Yes, Deadpool is a super hero movie out of Marvel’s ever expanding and lucrative stable. That said, he is more of an anti-hero, a complex character best appreciated by adults. In general, I wouldn’t expose children to more gratuitous violence than they’re going to find in the current events reels (ha, that’s an ancient reference; movies used to be made of film, which was packaged in reels, and before said movies were played, a bonus reel of moving-picture news might be shown instead of ads for games based on other movies). The sex in Deadpool is minimal, enthusiastic, and consensual between adults. A better “adult theme” than murder and mayhem. But it’s really the language that would require adult intervention for viewing by the young. His invective is voluminous, creative, hilarious, and probably enchanting to eleven year olds.
I am not responsible for any little humans. A situation for which I am profoundly grateful. But were I, we would talk about the words, the language, as I do with other humans. But young ones are just learning. “Sticks & stones may break my bones, but words can never hurt me.” Not a bad place to begin, both true and yet horribly false. Kids calling names on the playground are just making sounds into the void. If the object of the name-calling understands that, all can be well. That kid gets to decide the power those words have. Words do have power. Some words are benign, civilized, welcomed anywhere. Some are not. But there are no bad words. Some words are just feral, safe enough in their native habitat but not to be brought into the drawing room. Deadpool uses many feral words. I might explain it to a young person, using the F word for simplicity’s sake, that while you can say it amongst your friends, if you said it to Grandma, it might upset her. It might make her less inclined to give you a cookie. It might even get you slapped or your mouth washed out with soap. So, while it’s just a sound, it has meaning. Meaning has power. Let loose in the drawing room, it could lose you something nice. First lesson. Carefully consider your audience and wield those feral words with caution. In fact, the F word seems to be losing its power because it gets thrown around in all contexts. It used to be called the F-bomb for a reason. It was a linguistic nuclear option. Now, for many, it’s just filler, junk language. I am an advocate of precision and accuracy. It’s one of the many reasons I love my mother tongue. English, with its accretion of constituent words and rules, is both bedeviling and beguiling. With the ability to convey meaning with razor-sharp clarity and also ideas charged with emotion, our words are powerful.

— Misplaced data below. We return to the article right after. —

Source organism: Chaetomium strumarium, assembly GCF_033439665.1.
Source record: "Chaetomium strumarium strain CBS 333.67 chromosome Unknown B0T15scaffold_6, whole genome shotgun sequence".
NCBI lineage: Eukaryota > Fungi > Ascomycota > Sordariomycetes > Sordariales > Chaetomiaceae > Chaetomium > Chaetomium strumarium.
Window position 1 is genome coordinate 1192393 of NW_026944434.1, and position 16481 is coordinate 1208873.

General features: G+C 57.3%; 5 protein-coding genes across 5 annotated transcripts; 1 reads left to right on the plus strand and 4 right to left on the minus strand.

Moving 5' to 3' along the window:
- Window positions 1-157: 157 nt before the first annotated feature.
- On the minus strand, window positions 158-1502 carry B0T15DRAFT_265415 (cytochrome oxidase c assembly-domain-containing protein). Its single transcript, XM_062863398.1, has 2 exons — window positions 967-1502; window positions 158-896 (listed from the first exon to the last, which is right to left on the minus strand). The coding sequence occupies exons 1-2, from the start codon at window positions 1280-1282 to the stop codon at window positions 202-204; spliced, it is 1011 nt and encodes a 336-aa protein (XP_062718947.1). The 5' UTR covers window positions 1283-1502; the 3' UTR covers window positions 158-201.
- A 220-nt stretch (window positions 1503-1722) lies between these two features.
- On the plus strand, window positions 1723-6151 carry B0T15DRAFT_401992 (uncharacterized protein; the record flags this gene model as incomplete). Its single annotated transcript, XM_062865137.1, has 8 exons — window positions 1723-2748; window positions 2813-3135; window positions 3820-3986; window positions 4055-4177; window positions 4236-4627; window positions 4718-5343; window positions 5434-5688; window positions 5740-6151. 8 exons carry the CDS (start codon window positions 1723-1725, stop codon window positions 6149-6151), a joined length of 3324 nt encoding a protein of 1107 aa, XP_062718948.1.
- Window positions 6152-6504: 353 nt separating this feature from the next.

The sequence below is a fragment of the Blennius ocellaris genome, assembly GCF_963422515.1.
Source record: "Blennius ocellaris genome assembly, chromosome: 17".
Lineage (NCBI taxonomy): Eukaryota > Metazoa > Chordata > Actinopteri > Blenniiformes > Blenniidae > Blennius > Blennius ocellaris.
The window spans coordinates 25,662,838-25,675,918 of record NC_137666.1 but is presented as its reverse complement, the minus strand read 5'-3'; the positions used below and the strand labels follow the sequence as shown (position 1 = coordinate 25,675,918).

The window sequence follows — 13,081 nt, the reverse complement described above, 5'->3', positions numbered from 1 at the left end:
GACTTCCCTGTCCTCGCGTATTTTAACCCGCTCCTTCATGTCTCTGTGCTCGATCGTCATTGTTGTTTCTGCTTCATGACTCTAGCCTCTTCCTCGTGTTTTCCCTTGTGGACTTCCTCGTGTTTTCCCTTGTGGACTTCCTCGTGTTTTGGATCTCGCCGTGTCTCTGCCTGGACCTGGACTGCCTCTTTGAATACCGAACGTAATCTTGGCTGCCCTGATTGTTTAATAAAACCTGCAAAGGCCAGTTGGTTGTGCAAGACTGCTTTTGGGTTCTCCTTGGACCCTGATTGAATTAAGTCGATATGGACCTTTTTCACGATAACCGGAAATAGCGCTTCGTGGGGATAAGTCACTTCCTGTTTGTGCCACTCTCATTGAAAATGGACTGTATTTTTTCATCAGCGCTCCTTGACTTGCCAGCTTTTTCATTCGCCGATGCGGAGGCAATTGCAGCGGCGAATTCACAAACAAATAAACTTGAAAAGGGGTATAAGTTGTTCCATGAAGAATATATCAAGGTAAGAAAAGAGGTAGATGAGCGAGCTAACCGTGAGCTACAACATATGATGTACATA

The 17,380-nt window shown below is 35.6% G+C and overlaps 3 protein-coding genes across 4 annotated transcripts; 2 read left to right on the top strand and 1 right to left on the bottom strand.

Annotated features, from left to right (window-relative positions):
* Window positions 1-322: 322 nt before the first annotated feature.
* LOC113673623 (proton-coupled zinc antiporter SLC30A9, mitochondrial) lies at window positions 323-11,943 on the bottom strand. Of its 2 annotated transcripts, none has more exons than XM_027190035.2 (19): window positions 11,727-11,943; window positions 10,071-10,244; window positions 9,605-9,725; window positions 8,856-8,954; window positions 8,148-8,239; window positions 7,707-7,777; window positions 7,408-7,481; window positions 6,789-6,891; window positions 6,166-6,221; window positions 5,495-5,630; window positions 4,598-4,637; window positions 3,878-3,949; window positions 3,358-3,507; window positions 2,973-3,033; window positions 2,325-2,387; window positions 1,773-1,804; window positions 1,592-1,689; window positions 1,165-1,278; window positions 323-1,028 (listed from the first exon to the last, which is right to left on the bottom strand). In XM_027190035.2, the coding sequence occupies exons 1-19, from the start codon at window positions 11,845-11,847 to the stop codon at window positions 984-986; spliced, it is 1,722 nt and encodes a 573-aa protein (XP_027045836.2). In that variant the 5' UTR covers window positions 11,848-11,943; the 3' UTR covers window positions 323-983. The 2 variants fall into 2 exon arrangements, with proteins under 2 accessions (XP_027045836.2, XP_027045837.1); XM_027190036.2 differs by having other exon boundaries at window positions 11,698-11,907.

This hypothetical conversation with a person just beginning to experiment with language is really an opening for something more important. While words spoken to us are ours to empower or not, rippling out into the world they can have great consequence. That’s the untruth of “sticks and stones…” We do not have to let hurtful words inside ourselves. But they can, in fact, damage our reputation, which in turn can wreak havoc on our personal and professional lives. So, too, can the words we speak. Which is where I would be heading with my long-winded and unwelcome oration. The internet is egalitarian in its assimilation, elephantine in its recollection. Words fired off carelessly or in a fit of pique will remain as accessible as those painstakingly crafted with purpose and forethought, to the detriment or benefit of both ourselves and our subjects. Language has always been one way ~the arts, as well~ of making our own thoughts those of another, a vector of contagion as it were. The current American political scene, upon which I will not waste my breath nor your attention, makes this jaw-droppingly, nauseatingly clear. Words have power. In fact, I think I’d prefer my conjectured tweenager hear the depth and breadth of Deadpool’s colorful vocabulary, his sentiments generally justified, than absorb the real-world hate, misogyny, xenophobia, unbridled egomania, and spittle-flecked vitriol on the campaign trail. A wretched state of affairs indeed. No wonder Marvel’s escapist universe of more-than-humans, heroes, and even anti-heroes is doing so well. Good writing helps, too, of course.